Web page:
Another leading trend in the property industry is big data. Data is pivotal to any business wishing to succeed in the 21st century, yet many in the property industry have been slow to use data effectively to make more informed business decisions. There are numerous tools available to help organisations collect, organise, and analyse previously unimaginable amounts of data—all within seconds. However, not all solutions are created equal.
Many property organisations face challenges that prevent them from effectively using their data in day-to-day operations and decision-making. However, evidence suggests that they do see the value in doing so, particularly when it comes to optimising their portfolios, operations, and workplaces.
While big data has a variety of use cases within the real estate industry, a particular area of focus is property investments. Due to recent technological advancements, the real estate investors of today have access to sophisticated tools that allow them to analyse the investment potential of entire markets and specific properties within minutes.
Traditionally, decisions have been based on professional experience and historic trends. Today, however, big data analysis makes it possible to access and utilise accurate data in real-time. This in turn empowers investors, along with all industry stakeholders, with a clear picture of prime opportunities as well as more accurate risk assessments.
Net Zero Objectives
According to a recent World Economic Forum Report, the real estate sector consumes over 40% of global energy annually. In addition, 20% of total global greenhouse gas emissions originate from buildings, there is a projected 56% increase in building CO2 emissions by 2030, and buildings use 40% of raw materials globally. The property sector is the single largest global consumer of resources and raw materials.
Due to this extraordinary impact on the environment, it will come as no surprise that the net zero agenda is a high priority across the industry. In fact, some 88% of UK investors have affirmed that environmental, social, and governance (ESG) criteria will continue to be adopted in all investment decisions this year, according to the Investor Intentions Survey by CBRE. “ESG criteria continue to be at the forefront of investors’ minds, despite macroeconomic headwinds and a challenging geopolitical landscape,” says Jennet Siebrits, Head of Research at CBRE UK.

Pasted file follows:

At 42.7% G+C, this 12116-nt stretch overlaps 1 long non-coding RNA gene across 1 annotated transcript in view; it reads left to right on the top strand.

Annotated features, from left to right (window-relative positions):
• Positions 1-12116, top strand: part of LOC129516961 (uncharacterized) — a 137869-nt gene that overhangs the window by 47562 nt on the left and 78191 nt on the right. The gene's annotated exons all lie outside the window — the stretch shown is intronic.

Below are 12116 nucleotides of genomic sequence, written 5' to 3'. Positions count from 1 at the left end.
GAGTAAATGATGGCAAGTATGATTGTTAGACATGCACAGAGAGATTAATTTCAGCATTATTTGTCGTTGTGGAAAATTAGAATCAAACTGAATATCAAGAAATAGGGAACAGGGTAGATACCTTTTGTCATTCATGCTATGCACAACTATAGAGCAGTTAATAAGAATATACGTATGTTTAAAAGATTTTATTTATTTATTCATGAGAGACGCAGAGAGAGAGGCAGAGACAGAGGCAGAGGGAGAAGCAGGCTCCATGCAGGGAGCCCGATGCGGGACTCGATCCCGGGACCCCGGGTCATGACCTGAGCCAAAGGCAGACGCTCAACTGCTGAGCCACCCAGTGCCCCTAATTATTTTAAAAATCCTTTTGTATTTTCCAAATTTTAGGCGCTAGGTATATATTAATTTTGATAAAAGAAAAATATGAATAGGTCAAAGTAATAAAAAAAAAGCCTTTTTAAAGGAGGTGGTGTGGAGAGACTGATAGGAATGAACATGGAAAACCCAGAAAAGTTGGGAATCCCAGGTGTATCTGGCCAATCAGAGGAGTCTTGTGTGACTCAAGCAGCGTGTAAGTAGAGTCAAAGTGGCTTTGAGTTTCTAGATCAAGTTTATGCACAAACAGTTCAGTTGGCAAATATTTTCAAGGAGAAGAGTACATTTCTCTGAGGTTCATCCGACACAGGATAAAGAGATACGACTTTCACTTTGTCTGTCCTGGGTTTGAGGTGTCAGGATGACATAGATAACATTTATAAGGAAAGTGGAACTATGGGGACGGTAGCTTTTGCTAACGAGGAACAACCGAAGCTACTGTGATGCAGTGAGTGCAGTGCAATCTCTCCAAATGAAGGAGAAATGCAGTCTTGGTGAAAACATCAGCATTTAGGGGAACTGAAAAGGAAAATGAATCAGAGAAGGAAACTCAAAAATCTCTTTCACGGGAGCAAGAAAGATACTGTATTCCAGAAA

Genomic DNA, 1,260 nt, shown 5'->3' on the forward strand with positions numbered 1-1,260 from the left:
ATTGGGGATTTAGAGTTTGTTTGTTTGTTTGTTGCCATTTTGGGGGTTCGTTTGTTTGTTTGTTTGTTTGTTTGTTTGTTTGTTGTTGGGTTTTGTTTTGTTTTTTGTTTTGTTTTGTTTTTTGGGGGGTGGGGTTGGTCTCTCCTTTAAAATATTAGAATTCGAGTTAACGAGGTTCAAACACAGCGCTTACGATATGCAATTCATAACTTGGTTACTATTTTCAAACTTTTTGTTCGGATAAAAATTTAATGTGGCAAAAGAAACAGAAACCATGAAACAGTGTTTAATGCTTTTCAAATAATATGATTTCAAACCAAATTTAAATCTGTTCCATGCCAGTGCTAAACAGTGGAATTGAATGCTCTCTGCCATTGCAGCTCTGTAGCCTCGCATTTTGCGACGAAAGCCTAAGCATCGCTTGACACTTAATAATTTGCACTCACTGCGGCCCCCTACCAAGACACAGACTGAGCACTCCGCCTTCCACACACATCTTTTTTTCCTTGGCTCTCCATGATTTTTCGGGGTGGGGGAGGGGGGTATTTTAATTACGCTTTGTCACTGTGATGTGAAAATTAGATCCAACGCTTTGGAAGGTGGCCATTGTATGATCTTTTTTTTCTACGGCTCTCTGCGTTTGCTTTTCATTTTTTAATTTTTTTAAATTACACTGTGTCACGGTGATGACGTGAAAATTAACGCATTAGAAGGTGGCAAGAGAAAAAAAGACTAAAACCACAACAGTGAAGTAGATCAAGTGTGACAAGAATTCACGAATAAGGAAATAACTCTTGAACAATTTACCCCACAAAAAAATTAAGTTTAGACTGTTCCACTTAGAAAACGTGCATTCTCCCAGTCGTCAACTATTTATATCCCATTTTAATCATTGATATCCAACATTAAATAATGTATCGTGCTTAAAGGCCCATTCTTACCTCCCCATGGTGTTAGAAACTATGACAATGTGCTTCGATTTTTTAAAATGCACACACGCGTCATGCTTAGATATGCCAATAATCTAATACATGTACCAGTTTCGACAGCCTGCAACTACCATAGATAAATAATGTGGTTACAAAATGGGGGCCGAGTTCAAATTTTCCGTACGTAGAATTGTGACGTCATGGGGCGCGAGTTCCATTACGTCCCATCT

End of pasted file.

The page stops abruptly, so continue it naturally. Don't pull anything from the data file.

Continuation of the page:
The ESG agenda will underpin everything, and this requirement is not coming exclusively from investors. Occupiers, too, will vote with their feet when it comes to the buildings they choose to tenant. This has the potential to affect the valuation of assets hugely if these factors are not addressed. Technology can provide the data that will demonstrate progress when it comes to the net zero agenda.
Implementing Real Estate Technology Effectively
While the property industry is continually evolving, and adoption of new technology is increasing, many business owners and property managers still struggle to know how to implement technology effectively. On average, without the right support, it can take anywhere from 18 to 24 months just to reach the point of signing a contract with a technology provider, let alone implementing it. This in turn has various ramifications from ongoing change management issues, slow user adoption, and delayed ROI.
Technology is disrupting the UK and European property markets in various ways, but the outlook for the property industry in the digital age is promising. New PropTech solutions are being developed constantly to help drive efficiencies and address the key trends affecting the industry.
If you’d like to hear how REdirect can help you in your technology considerations, then please get in touch.